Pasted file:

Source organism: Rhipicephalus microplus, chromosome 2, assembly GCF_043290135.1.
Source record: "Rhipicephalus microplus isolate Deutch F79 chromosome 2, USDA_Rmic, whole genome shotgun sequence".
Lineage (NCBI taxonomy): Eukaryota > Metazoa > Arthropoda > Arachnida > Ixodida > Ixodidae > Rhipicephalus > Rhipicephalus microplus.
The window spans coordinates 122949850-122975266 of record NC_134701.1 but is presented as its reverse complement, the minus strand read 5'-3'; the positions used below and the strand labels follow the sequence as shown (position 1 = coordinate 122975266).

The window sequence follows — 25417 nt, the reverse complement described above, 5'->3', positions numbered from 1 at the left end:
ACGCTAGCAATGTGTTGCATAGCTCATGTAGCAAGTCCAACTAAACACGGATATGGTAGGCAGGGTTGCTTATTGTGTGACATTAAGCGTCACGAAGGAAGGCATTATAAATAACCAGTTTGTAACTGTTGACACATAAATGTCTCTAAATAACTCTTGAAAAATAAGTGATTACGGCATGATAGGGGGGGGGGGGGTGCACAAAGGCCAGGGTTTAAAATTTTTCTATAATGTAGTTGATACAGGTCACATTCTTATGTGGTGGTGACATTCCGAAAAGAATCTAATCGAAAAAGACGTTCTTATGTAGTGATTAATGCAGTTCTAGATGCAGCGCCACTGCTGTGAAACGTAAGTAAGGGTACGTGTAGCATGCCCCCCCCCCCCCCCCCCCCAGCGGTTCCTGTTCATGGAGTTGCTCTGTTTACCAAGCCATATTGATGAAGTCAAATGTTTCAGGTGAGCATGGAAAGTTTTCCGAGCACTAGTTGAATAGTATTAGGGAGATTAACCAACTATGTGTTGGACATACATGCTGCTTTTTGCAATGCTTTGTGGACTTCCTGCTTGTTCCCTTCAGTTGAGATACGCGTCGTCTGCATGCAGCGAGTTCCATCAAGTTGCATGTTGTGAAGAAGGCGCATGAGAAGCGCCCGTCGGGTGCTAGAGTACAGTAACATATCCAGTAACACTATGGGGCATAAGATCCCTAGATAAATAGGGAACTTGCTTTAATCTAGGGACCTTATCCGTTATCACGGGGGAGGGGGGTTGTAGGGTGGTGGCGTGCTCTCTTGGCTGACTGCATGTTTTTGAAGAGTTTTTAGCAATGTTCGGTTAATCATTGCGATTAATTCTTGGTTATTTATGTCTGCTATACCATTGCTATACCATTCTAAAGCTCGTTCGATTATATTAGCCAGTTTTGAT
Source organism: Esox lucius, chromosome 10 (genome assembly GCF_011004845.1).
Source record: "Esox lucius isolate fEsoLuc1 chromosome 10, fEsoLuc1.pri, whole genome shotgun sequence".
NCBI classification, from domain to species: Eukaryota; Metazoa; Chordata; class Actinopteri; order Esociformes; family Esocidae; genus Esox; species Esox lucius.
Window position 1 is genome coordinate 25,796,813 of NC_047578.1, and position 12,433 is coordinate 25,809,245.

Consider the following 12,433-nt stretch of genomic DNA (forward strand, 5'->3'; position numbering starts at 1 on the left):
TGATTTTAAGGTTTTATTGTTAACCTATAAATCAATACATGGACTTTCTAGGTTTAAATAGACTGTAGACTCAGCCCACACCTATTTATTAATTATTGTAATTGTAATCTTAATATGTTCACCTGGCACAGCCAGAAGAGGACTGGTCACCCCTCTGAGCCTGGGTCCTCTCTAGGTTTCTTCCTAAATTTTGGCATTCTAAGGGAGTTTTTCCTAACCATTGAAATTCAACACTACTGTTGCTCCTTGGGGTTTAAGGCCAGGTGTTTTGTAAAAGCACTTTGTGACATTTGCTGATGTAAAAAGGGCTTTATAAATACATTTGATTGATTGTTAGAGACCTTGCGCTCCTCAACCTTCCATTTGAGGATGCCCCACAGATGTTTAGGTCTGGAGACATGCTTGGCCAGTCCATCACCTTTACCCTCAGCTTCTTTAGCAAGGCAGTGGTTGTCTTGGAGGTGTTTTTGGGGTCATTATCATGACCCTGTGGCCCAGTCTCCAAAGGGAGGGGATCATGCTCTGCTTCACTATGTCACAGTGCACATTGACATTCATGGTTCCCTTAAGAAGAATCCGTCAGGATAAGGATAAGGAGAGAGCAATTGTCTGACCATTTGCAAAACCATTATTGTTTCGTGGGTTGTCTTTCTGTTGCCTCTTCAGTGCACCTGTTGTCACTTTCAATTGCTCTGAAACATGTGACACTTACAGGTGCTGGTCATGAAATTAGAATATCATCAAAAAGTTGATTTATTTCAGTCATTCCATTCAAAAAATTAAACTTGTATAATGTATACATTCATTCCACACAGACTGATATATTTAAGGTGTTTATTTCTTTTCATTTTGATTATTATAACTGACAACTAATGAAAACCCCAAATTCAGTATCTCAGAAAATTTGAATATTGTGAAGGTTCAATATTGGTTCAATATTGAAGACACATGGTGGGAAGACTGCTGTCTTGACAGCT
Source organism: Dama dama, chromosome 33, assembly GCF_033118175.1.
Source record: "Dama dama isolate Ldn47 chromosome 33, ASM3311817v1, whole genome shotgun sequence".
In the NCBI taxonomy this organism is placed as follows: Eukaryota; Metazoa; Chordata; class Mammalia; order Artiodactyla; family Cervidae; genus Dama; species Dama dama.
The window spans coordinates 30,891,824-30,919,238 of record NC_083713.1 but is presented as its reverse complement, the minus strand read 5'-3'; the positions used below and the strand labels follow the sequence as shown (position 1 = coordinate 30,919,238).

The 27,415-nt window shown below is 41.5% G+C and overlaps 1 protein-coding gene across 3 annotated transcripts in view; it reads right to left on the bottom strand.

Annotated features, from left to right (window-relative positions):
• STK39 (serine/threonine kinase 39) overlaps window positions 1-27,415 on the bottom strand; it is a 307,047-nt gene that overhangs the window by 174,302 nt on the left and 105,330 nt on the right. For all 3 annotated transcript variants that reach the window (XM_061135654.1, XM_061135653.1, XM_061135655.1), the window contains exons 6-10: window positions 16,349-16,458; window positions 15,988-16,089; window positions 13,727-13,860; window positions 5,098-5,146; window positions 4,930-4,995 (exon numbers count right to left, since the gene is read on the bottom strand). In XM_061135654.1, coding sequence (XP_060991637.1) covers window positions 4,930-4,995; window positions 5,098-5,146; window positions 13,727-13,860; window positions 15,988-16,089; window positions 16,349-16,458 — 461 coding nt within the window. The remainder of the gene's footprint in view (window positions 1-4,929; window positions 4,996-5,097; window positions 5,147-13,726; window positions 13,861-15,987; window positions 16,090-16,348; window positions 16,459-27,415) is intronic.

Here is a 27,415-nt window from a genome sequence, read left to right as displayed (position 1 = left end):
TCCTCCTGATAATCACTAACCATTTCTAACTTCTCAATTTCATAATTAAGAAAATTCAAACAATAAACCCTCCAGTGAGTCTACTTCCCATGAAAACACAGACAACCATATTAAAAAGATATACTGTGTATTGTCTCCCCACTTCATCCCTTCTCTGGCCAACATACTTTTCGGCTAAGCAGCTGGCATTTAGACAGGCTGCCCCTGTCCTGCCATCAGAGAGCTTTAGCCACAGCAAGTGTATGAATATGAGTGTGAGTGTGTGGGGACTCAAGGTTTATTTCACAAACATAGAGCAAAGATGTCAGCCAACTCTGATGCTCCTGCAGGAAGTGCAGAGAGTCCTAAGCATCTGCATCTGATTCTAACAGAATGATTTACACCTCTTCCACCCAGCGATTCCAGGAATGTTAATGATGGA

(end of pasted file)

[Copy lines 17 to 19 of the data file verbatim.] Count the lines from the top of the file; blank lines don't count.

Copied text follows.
The 27,415-nt window shown below is 41.5% G+C and overlaps 1 protein-coding gene across 3 annotated transcripts in view; it reads right to left on the bottom strand.

Annotated features, from left to right (window-relative positions):
• STK39 (serine/threonine kinase 39) overlaps window positions 1-27,415 on the bottom strand; it is a 307,047-nt gene that overhangs the window by 174,302 nt on the left and 105,330 nt on the right. For all 3 annotated transcript variants that reach the window (XM_061135654.1, XM_061135653.1, XM_061135655.1), the window contains exons 6-10: window positions 16,349-16,458; window positions 15,988-16,089; window positions 13,727-13,860; window positions 5,098-5,146; window positions 4,930-4,995 (exon numbers count right to left, since the gene is read on the bottom strand). In XM_061135654.1, coding sequence (XP_060991637.1) covers window positions 4,930-4,995; window positions 5,098-5,146; window positions 13,727-13,860; window positions 15,988-16,089; window positions 16,349-16,458 — 461 coding nt within the window. The remainder of the gene's footprint in view (window positions 1-4,929; window positions 4,996-5,097; window positions 5,147-13,726; window positions 13,861-15,987; window positions 16,090-16,348; window positions 16,459-27,415) is intronic.